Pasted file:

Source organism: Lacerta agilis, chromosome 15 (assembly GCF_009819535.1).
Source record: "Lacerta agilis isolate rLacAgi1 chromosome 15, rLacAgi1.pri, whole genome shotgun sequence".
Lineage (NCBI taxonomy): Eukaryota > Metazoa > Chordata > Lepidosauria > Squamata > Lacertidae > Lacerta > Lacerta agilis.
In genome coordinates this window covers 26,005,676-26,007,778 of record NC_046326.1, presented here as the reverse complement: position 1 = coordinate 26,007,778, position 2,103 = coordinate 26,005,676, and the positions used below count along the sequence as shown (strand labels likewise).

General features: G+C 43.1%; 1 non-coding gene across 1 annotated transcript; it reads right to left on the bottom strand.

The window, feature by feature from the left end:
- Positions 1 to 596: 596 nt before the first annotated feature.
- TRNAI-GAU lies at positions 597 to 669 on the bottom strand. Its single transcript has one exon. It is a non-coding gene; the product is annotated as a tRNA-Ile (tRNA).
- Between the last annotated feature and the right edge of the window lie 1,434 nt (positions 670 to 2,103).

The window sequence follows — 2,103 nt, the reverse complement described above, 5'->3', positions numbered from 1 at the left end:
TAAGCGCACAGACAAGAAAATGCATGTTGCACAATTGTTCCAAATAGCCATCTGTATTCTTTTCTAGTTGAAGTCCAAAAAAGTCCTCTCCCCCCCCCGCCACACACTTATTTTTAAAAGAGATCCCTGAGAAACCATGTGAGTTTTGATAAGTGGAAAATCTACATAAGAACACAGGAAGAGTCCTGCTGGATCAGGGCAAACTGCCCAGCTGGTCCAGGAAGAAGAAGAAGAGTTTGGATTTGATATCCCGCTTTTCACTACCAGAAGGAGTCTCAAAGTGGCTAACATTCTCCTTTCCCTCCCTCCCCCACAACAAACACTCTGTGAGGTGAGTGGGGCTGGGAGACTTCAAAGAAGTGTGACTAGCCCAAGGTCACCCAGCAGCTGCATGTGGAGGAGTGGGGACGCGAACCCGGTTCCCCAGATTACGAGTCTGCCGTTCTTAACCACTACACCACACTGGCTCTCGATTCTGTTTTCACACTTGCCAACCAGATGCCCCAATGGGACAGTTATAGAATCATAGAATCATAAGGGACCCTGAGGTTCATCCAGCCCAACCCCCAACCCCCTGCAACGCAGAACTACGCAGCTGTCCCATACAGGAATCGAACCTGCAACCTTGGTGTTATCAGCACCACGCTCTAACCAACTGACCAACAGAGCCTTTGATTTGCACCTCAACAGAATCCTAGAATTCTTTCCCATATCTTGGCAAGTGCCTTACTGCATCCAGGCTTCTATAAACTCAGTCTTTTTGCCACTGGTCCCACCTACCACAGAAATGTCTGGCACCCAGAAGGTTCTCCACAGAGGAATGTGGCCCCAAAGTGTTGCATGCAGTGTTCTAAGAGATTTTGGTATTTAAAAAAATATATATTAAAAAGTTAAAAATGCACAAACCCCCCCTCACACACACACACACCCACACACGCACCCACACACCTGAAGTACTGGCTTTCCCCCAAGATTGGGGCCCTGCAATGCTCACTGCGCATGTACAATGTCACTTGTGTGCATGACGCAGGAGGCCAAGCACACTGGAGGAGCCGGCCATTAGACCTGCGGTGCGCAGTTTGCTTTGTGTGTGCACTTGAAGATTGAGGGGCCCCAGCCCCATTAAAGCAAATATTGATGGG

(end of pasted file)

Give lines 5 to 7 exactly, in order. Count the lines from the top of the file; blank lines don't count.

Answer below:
General features: G+C 43.1%; 1 non-coding gene across 1 annotated transcript; it reads right to left on the bottom strand.

The window, feature by feature from the left end:
- Positions 1 to 596: 596 nt before the first annotated feature.